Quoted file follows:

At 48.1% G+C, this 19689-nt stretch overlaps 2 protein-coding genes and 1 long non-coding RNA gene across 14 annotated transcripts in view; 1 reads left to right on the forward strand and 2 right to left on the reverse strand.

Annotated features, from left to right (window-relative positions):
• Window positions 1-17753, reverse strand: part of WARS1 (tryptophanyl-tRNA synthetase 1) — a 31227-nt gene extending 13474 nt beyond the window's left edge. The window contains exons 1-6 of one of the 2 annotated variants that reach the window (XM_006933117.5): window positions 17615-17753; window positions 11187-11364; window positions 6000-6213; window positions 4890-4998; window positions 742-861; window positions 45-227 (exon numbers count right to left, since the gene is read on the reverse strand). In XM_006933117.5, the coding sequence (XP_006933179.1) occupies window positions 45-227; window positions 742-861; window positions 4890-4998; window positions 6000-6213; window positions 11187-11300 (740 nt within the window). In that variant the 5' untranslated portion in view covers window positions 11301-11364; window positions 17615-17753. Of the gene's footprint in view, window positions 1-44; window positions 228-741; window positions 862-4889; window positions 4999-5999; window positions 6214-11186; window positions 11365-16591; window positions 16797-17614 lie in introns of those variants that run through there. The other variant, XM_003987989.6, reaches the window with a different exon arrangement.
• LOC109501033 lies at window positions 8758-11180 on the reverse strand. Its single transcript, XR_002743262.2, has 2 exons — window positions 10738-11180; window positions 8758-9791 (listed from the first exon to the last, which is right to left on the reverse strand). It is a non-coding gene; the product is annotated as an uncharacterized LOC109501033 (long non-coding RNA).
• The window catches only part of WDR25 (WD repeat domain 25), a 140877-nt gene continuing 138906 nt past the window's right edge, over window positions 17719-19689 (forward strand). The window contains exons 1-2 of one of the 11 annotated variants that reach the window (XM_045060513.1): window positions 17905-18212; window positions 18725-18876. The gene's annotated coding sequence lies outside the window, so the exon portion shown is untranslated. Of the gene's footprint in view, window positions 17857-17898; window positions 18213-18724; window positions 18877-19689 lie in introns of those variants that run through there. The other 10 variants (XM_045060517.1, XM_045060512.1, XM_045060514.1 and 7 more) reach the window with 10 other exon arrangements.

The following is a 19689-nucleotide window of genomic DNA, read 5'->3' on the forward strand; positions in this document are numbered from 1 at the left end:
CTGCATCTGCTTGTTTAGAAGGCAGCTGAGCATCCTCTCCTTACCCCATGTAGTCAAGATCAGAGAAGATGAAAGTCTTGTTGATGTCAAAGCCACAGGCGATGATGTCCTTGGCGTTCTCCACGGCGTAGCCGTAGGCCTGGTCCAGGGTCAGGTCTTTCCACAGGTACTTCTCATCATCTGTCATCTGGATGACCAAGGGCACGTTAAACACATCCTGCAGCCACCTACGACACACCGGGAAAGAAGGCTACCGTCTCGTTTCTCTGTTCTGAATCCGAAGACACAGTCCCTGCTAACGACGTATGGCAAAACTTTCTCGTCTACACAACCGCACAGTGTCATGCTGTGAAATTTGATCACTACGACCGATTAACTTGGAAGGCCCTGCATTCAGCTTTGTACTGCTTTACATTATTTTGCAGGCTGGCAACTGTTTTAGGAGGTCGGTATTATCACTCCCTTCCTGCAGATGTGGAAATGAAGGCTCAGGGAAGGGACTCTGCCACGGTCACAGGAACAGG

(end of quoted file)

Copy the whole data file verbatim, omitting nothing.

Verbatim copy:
At 48.1% G+C, this 19689-nt stretch overlaps 2 protein-coding genes and 1 long non-coding RNA gene across 14 annotated transcripts in view; 1 reads left to right on the forward strand and 2 right to left on the reverse strand.

Annotated features, from left to right (window-relative positions):
• Window positions 1-17753, reverse strand: part of WARS1 (tryptophanyl-tRNA synthetase 1) — a 31227-nt gene extending 13474 nt beyond the window's left edge. The window contains exons 1-6 of one of the 2 annotated variants that reach the window (XM_006933117.5): window positions 17615-17753; window positions 11187-11364; window positions 6000-6213; window positions 4890-4998; window positions 742-861; window positions 45-227 (exon numbers count right to left, since the gene is read on the reverse strand). In XM_006933117.5, the coding sequence (XP_006933179.1) occupies window positions 45-227; window positions 742-861; window positions 4890-4998; window positions 6000-6213; window positions 11187-11300 (740 nt within the window). In that variant the 5' untranslated portion in view covers window positions 11301-11364; window positions 17615-17753. Of the gene's footprint in view, window positions 1-44; window positions 228-741; window positions 862-4889; window positions 4999-5999; window positions 6214-11186; window positions 11365-16591; window positions 16797-17614 lie in introns of those variants that run through there. The other variant, XM_003987989.6, reaches the window with a different exon arrangement.
• LOC109501033 lies at window positions 8758-11180 on the reverse strand. Its single transcript, XR_002743262.2, has 2 exons — window positions 10738-11180; window positions 8758-9791 (listed from the first exon to the last, which is right to left on the reverse strand). It is a non-coding gene; the product is annotated as an uncharacterized LOC109501033 (long non-coding RNA).
• The window catches only part of WDR25 (WD repeat domain 25), a 140877-nt gene continuing 138906 nt past the window's right edge, over window positions 17719-19689 (forward strand). The window contains exons 1-2 of one of the 11 annotated variants that reach the window (XM_045060513.1): window positions 17905-18212; window positions 18725-18876. The gene's annotated coding sequence lies outside the window, so the exon portion shown is untranslated. Of the gene's footprint in view, window positions 17857-17898; window positions 18213-18724; window positions 18877-19689 lie in introns of those variants that run through there. The other 10 variants (XM_045060517.1, XM_045060512.1, XM_045060514.1 and 7 more) reach the window with 10 other exon arrangements.

The following is a 19689-nucleotide window of genomic DNA, read 5'->3' on the forward strand; positions in this document are numbered from 1 at the left end:
CTGCATCTGCTTGTTTAGAAGGCAGCTGAGCATCCTCTCCTTACCCCATGTAGTCAAGATCAGAGAAGATGAAAGTCTTGTTGATGTCAAAGCCACAGGCGATGATGTCCTTGGCGTTCTCCACGGCGTAGCCGTAGGCCTGGTCCAGGGTCAGGTCTTTCCACAGGTACTTCTCATCATCTGTCATCTGGATGACCAAGGGCACGTTAAACACATCCTGCAGCCACCTACGACACACCGGGAAAGAAGGCTACCGTCTCGTTTCTCTGTTCTGAATCCGAAGACACAGTCCCTGCTAACGACGTATGGCAAAACTTTCTCGTCTACACAACCGCACAGTGTCATGCTGTGAAATTTGATCACTACGACCGATTAACTTGGAAGGCCCTGCATTCAGCTTTGTACTGCTTTACATTATTTTGCAGGCTGGCAACTGTTTTAGGAGGTCGGTATTATCACTCCCTTCCTGCAGATGTGGAAATGAAGGCTCAGGGAAGGGACTCTGCCACGGTCACAGGAACAGG